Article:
• 16. Talk to the end user: Questionnaires <ul><li>Two types: </li></ul><ul><ul><li>Factual </li></ul></ul><ul><ul><ul><li>Gender: male or female </li></ul></ul></ul><ul><ul><ul><li>Do you drink coffee daily? </li></ul></ul></ul><ul><ul><li>Opinion </li></ul></ul><ul><ul><ul><li>From a scale from 1 to 5 where 1 is easy and 5 is difficult, how hard was it to use this system? </li></ul></ul></ul><ul><ul><ul><li>Would you buy this product? </li></ul></ul></ul>
    • 17. Talk to the end user: Questionnaires <ul><li>Tips: </li></ul><ul><ul><li>Keep it short </li></ul></ul><ul><ul><li>Do multiple surveys, rather than one long </li></ul></ul><ul><ul><li>Phrase questions cautiously </li></ul></ul><ul><ul><li>Use Likert scales </li></ul></ul><ul><ul><li>Keep it anonymous, and state that in the beginning </li></ul></ul><ul><ul><li>Allow single vote per IP </li></ul></ul><ul><ul><ul><li>Next: Contextual Inquiry </li></ul></ul></ul>
    • 18. Talk to the end user: Contextual Inquiry <ul><li>Onsite observation. </li></ul>
    • 19. Talk to the end user: Contextual Inquiry <ul><li>What is it? </li></ul><ul><ul><li>Observe users in the environment they use your product </li></ul></ul><ul><ul><li>Watch them use the product </li></ul></ul><ul><ul><li>Understand their behavior by encouraging them to “think out loud” </li></ul></ul><ul><ul><li>Remember to compare what they say and what they do. </li></ul></ul>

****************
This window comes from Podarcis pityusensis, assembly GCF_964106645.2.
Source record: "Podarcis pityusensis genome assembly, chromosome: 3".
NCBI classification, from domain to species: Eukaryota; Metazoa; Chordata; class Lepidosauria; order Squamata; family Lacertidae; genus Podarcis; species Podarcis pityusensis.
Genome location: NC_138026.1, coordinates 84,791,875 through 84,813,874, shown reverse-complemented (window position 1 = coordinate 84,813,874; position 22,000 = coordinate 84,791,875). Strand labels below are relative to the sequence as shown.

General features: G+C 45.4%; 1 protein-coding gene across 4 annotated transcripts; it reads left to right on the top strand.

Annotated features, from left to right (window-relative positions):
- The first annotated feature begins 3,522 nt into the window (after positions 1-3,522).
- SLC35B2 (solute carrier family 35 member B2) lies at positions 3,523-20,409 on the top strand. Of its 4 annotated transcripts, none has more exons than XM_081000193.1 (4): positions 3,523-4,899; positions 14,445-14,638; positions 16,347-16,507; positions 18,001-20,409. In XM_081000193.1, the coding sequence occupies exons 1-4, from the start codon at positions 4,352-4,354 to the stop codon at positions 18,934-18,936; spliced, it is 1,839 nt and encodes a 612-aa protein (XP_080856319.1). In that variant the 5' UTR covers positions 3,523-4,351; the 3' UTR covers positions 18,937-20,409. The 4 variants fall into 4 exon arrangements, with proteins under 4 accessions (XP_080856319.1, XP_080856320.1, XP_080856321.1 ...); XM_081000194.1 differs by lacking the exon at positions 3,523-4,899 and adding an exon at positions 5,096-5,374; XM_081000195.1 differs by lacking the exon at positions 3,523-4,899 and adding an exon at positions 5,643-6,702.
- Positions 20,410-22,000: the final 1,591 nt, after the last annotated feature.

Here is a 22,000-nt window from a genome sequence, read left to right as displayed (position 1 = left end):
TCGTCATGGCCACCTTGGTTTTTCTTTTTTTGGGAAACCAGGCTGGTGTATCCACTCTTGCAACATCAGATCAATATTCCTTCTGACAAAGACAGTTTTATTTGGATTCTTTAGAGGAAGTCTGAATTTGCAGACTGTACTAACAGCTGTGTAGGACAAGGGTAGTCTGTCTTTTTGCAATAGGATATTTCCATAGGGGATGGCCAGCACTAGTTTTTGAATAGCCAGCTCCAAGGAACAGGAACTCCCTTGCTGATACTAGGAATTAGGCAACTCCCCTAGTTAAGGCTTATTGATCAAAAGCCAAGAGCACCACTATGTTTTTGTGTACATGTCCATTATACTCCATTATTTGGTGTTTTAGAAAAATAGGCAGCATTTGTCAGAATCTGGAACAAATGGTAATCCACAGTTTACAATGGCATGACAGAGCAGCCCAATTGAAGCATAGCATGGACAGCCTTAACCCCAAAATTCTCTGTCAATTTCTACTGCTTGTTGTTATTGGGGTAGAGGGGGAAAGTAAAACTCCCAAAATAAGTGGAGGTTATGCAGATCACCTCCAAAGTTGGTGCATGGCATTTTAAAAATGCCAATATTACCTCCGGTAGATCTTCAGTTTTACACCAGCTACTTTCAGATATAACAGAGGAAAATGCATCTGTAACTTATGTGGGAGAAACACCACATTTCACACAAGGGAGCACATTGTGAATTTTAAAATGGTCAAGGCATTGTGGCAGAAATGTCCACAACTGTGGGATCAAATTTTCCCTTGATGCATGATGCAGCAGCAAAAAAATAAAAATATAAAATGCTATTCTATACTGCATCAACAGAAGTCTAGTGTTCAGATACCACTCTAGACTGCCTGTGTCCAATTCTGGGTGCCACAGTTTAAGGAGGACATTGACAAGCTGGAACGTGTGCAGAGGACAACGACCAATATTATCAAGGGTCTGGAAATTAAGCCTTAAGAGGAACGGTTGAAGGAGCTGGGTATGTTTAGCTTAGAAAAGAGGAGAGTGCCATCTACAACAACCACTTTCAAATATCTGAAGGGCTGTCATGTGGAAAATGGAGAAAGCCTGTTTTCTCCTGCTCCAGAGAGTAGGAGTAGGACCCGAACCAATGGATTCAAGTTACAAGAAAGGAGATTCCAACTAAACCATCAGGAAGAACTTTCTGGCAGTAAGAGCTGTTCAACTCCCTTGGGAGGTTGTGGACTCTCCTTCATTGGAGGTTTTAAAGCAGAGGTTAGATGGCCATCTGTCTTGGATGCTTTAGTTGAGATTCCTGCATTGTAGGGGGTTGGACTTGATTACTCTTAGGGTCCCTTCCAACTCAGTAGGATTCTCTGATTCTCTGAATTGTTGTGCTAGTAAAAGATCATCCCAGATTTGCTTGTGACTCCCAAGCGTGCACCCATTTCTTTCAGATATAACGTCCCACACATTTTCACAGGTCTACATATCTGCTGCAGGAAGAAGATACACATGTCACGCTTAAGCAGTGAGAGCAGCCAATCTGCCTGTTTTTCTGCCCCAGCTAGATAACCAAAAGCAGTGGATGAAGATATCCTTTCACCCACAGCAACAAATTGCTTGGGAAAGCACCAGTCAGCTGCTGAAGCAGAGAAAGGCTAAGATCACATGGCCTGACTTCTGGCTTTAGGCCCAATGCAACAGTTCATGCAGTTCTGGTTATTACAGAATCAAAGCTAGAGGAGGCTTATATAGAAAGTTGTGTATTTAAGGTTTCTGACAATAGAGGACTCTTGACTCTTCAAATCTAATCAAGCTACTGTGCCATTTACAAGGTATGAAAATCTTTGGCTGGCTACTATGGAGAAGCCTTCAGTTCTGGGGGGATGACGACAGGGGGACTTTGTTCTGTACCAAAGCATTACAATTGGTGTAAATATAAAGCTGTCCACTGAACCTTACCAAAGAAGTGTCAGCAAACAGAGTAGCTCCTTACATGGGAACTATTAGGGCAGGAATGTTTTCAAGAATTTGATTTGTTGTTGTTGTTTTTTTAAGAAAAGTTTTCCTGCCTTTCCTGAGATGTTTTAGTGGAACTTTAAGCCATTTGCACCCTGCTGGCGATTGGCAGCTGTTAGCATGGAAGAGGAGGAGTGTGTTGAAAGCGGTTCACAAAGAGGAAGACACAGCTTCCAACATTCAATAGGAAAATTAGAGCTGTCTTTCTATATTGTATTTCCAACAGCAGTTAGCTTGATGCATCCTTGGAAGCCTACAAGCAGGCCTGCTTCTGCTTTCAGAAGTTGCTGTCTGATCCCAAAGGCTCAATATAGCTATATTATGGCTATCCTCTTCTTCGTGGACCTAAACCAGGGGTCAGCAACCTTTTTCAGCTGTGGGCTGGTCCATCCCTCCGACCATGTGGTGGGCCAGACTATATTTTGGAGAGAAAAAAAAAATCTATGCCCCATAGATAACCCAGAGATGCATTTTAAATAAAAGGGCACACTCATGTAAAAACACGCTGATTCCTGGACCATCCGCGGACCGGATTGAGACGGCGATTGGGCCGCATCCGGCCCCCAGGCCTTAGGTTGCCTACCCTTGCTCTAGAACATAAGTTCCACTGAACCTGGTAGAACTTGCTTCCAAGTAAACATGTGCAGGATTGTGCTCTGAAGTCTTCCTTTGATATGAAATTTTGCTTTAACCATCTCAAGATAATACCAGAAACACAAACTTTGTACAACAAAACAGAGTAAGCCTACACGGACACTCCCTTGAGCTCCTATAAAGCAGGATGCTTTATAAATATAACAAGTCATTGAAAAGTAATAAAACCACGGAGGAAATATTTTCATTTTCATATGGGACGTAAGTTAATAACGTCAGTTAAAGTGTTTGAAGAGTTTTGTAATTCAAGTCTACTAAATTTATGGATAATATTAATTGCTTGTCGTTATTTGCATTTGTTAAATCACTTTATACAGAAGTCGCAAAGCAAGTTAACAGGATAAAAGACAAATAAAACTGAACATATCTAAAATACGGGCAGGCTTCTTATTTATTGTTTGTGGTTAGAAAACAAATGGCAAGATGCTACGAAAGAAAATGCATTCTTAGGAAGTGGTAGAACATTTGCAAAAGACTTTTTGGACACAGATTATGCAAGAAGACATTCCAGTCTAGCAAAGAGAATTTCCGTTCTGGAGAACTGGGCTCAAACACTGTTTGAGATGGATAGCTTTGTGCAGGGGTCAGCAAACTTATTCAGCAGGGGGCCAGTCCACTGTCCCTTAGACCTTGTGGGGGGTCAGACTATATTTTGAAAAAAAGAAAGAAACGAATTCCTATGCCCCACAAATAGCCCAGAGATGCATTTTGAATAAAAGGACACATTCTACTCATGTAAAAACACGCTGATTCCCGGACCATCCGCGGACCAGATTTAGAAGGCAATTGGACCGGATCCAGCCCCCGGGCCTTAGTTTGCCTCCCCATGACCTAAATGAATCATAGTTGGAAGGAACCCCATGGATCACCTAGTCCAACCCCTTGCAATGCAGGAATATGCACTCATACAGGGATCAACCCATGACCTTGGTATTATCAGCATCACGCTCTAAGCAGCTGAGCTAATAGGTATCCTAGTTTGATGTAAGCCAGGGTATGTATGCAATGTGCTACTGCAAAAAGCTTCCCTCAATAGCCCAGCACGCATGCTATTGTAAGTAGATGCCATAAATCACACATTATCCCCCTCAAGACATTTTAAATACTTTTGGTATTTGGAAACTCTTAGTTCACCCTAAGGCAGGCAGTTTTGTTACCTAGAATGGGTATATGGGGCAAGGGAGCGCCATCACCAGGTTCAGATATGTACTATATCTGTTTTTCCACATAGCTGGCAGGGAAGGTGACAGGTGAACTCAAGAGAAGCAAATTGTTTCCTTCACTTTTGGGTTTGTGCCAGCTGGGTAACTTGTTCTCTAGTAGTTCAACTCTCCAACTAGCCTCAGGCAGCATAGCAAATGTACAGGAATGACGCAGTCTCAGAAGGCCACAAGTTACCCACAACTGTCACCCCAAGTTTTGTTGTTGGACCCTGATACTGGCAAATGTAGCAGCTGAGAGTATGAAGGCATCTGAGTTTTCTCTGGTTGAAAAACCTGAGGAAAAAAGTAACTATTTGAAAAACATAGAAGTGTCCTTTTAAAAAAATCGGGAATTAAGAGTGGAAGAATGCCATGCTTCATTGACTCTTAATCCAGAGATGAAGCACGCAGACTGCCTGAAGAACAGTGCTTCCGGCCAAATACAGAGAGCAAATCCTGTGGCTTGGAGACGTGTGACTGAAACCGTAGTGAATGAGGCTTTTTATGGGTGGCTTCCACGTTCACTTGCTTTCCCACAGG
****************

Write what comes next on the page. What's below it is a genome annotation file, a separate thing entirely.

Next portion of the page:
• 20. Talk to the end user: Contextual Inquiry <ul><li>Technique: Thinking-out-loud </li></ul><ul><ul><li>Also used in usability testing, participatory design </li></ul></ul><ul><ul><li>Users encouraged to voice their thoughts as they use the product </li></ul></ul><ul><ul><li>Try an exercise to illustrate </li></ul></ul>
    • 21. Talk to the end user: Contextual Inquiry <ul><li>Running a contextual inquiry </li></ul><ul><ul><ul><li>Recruit a number of typical end-users </li></ul></ul></ul><ul><ul><ul><li>Visit the location where they would use your product </li></ul></ul></ul><ul><ul><ul><li>Ask them to show you how currently do their tasks </li></ul></ul></ul><ul><ul><ul><li>Ask them to accomplish those tasks with your product </li></ul></ul></ul><ul><ul><ul><li>Analyze your results </li></ul></ul></ul><ul><ul><ul><li>Next: personas </li></ul></ul></ul>
    • 22. Personas
    • 23. Persona development <ul><li>Personas are: </li></ul><ul><li>A key to user-centered design </li></ul><ul><li>Not “The User” but “one particular user” </li></ul><ul><li>Inform the entire design process </li></ul><ul><ul><ul><li>Who are we designing for? </li></ul></ul></ul><ul><ul><ul><li>What are we designing? </li></ul></ul></ul><ul><ul><ul><li>How will we design it? </li></ul></ul></ul><ul><ul><ul><li>Does this design work? </li></ul></ul></ul>